China’s carbon reduction plans must start with the country’s steel sector, which contributes 15% of the country’s total carbon emissions.
One factory owned by China Baowu Steel Group Corp., Ltd.
Credit: Flickr / Erik Charlton
“Cut back on carbon emissions or cut output.”
That is stern warning government in China capital for steel production of Tangshan City in Hebei Province last month granted 23 local steelmakers, supported by directive Restrict their activities until December 31, 2021.
This order reflects official impatience with a toxic industrial smog associated with those plants. But it fits with Chinese President Xi Jinping in September 2020 pledge that China will act decisively to reduce its carbon footprint to achieve a carbon neutral state by 2060. Xi describe That carbon neutral goal is for China, the world biggest carbon waste water, as needed “to protect the Earth.” United Nations Intergovernmental Panel on Climate Change has warning that carbon cuts are essential to limit global warming to 1.5 degrees Celsius by 2050 and that failure to meet that target will significantly increase “the risks associated with climate to health, livelihoods, food security, water supply, human security and economic growth ”.
But the status of China is the largest place of the world The steelmaker argues that Tangshan’s time-limited, targeted shutdown is not enough to address the industry’s massive carbon footprint. China’s steel industry contributes one by one a whopping 15 percent total emissions by the country and its components 60% of the global steel industry carbon emissions. The dramatic reduction in carbon emissions requires the Chinese government to help its steel industry abandon the heavily polluting blast furnaces that dominate the industry into low-carbon and neutral carbon production methods. Options range from applying burning cleaner electric arc furnace to apply neutral carbon new technology Powered by renewable energy hydrogen or electrolysis.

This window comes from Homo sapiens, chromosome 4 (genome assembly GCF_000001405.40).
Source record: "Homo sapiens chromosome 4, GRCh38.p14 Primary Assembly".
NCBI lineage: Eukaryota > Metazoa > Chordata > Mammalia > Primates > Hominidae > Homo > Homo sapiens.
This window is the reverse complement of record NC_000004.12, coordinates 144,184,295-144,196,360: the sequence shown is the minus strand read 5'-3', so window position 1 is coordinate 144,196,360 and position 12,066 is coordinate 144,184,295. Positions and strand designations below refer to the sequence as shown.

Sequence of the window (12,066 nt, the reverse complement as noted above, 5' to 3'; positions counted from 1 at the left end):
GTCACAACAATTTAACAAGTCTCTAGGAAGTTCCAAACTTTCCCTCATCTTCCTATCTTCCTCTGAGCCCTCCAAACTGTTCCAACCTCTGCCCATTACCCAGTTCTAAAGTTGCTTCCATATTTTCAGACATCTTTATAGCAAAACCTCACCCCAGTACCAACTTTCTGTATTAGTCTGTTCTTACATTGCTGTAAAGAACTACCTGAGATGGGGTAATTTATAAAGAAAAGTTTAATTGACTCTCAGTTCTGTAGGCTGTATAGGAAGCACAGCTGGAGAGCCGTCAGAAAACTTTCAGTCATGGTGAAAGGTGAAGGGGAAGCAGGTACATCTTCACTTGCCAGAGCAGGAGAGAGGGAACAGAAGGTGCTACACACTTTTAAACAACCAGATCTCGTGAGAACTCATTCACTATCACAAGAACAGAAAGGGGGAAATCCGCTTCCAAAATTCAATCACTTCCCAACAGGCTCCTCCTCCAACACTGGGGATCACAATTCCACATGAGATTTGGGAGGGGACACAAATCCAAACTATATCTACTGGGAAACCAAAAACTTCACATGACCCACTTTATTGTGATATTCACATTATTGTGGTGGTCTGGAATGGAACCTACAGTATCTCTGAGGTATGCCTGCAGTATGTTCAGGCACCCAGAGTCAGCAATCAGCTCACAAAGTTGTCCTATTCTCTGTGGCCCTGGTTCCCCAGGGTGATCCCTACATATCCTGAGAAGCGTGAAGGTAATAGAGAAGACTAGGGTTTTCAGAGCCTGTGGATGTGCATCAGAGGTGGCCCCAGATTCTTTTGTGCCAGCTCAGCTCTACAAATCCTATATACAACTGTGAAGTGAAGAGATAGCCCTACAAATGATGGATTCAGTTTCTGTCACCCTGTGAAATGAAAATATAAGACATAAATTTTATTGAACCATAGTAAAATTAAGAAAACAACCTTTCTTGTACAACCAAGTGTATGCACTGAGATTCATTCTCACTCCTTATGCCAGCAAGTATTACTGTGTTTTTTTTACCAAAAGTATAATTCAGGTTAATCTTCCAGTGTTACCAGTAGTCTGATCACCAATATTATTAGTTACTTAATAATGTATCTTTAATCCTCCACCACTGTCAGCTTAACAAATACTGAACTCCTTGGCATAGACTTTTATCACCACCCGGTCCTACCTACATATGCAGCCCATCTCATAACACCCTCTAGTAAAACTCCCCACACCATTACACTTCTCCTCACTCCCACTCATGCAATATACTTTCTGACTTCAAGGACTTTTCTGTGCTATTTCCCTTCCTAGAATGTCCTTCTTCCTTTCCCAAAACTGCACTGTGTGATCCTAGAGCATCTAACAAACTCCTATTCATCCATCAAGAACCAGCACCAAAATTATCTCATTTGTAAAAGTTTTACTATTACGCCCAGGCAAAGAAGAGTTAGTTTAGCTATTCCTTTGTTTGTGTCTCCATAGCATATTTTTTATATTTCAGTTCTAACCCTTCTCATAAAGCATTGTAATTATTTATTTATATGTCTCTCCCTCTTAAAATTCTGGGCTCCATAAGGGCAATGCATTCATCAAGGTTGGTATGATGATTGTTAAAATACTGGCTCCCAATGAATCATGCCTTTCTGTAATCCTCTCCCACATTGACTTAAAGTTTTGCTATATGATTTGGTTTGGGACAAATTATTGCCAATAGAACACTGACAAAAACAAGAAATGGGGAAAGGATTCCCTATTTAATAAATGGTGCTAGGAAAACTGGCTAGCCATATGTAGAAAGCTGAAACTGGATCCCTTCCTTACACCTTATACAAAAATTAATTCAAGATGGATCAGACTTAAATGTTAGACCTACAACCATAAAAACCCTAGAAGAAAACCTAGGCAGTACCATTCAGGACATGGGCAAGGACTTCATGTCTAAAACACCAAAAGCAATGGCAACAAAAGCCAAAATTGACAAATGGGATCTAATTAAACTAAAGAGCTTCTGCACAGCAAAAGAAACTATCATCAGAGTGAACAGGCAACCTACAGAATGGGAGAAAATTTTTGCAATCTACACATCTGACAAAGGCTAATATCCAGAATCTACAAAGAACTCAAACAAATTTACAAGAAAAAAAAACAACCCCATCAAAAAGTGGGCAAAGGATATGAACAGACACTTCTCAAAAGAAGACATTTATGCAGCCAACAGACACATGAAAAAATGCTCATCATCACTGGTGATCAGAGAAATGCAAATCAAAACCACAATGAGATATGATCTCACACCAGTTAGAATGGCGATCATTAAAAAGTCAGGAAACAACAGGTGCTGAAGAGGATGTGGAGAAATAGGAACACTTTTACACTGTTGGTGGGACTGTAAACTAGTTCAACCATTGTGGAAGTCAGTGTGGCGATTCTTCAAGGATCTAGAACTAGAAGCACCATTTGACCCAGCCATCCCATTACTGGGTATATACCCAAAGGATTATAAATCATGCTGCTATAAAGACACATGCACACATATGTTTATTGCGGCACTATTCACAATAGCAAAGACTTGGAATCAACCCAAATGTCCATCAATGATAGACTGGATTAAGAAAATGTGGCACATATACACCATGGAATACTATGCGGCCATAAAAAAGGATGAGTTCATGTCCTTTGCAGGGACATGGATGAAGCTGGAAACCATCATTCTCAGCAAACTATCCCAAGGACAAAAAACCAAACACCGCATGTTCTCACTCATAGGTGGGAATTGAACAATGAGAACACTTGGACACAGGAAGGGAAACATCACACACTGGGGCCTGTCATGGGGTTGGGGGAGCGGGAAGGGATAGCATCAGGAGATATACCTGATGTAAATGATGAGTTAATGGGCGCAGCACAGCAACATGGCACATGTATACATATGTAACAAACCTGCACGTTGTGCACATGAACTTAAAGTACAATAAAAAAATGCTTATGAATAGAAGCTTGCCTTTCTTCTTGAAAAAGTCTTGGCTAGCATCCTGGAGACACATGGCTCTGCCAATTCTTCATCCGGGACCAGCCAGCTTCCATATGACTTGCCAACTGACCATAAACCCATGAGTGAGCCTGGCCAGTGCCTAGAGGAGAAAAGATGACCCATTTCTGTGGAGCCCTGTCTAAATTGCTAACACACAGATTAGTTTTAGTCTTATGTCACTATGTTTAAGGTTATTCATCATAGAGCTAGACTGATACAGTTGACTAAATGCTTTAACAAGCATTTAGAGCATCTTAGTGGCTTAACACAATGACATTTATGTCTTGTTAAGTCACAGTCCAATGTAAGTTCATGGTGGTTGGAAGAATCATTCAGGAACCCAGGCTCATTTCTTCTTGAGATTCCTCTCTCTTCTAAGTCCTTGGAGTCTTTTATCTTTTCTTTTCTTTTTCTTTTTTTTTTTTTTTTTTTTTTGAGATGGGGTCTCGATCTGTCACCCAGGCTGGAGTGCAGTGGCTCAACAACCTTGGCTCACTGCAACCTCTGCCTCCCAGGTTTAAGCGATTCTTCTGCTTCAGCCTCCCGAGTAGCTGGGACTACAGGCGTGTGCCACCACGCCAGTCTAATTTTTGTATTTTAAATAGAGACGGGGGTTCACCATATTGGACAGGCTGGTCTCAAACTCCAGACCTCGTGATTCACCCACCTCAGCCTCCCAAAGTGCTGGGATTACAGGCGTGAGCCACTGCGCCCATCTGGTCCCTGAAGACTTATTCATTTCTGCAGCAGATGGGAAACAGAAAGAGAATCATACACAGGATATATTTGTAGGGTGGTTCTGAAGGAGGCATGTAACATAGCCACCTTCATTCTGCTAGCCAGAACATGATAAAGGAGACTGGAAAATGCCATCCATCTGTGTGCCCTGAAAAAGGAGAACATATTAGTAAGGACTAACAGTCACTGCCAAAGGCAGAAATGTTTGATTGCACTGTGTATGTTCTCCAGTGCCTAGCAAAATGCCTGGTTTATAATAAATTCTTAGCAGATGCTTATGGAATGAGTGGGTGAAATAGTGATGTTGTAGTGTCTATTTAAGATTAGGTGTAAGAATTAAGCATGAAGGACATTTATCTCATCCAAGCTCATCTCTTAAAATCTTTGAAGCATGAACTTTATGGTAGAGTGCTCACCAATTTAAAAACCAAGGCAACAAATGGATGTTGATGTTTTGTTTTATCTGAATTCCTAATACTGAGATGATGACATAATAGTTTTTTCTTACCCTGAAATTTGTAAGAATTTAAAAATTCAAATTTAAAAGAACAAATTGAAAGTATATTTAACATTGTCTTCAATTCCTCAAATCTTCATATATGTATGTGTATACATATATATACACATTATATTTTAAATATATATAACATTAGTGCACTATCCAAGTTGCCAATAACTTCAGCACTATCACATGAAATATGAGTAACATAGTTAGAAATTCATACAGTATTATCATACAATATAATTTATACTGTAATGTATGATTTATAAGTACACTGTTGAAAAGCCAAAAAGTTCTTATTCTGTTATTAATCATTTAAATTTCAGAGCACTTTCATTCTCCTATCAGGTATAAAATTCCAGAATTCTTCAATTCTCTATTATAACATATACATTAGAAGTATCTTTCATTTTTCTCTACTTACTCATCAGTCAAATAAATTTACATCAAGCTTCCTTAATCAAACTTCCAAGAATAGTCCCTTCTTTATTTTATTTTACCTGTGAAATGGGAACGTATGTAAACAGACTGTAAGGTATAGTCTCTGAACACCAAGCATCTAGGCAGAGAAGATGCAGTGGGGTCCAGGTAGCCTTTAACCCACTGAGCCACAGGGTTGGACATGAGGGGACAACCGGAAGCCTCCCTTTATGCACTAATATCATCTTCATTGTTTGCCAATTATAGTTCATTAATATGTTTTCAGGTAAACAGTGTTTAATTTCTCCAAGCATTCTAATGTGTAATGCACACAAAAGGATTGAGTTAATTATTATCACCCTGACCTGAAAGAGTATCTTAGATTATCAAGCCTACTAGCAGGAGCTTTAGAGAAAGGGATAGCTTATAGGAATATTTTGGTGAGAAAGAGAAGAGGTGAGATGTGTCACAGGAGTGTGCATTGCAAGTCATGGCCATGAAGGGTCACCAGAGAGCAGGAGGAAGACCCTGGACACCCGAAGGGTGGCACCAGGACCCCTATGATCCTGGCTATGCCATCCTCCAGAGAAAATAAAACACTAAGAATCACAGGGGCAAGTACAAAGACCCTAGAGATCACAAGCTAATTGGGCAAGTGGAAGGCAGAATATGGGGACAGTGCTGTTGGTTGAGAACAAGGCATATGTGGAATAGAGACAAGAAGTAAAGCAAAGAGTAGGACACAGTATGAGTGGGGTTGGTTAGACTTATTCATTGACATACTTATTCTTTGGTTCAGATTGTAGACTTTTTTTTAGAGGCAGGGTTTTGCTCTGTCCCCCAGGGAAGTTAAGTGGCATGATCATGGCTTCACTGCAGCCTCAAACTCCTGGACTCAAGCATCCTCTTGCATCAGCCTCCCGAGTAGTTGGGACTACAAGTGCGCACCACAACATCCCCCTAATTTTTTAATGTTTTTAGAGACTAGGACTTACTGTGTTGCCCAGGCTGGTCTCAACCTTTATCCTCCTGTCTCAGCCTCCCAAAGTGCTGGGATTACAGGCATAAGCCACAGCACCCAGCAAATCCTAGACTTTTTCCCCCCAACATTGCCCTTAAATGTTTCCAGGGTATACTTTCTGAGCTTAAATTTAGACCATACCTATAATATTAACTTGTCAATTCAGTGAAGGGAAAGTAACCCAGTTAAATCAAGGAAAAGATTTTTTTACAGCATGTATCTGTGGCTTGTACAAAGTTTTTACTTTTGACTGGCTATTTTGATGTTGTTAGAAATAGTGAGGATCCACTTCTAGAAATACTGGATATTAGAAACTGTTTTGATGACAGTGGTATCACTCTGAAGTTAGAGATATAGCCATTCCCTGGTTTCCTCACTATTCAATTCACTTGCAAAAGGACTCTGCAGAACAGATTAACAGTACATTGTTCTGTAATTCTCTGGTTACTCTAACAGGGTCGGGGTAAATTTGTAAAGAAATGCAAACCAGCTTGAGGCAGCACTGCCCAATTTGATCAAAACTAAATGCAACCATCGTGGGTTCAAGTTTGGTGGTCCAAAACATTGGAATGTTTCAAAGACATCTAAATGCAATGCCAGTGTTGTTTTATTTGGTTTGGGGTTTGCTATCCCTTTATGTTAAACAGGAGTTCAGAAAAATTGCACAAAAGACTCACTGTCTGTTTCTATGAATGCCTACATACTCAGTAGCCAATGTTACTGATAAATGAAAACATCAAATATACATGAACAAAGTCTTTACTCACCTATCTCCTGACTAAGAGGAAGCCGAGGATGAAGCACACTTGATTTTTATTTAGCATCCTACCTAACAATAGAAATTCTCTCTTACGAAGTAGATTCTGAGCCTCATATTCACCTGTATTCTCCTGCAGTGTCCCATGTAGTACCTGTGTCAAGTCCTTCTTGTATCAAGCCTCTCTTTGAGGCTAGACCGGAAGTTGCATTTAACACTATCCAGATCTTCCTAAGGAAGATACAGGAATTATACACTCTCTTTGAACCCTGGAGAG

China’s state-owned steel giants say they are ready for that transition. The country’s largest steel producer, China Baowu Steel Corporation, announced in January that it will achieve carbon neutrality by 2050. Chinese state steel producer HBIS last month disclosure Similar carbon reduction plans, which show increasing corporate purchases towards Xi’s official carbon neutralization goals and timetable. That is very encouraging. But the costs of moving China’s steel production facilities to carbon neutral would require an investment greater than the country’s best-resourced state-owned companies can afford. .
Energy consulting firm Wood Mackenzie estimates By October 2020, Xi’s national carbon neutrality target will require an interdisciplinary investment of up to $ 5 trillion. Rival South Korean steel giant POSCO last month highlighted the steel companies’ financial challenges in making that transition as disclosure that replacing the existing nine high-carbon blast furnaces with carbon neutral facilities would cost “the same as the company’s 30-year operating profit.” That means the Chinese steel sector’s desalination will require meaningful government involvement through funding backed by regulatory initiatives and supportive policies.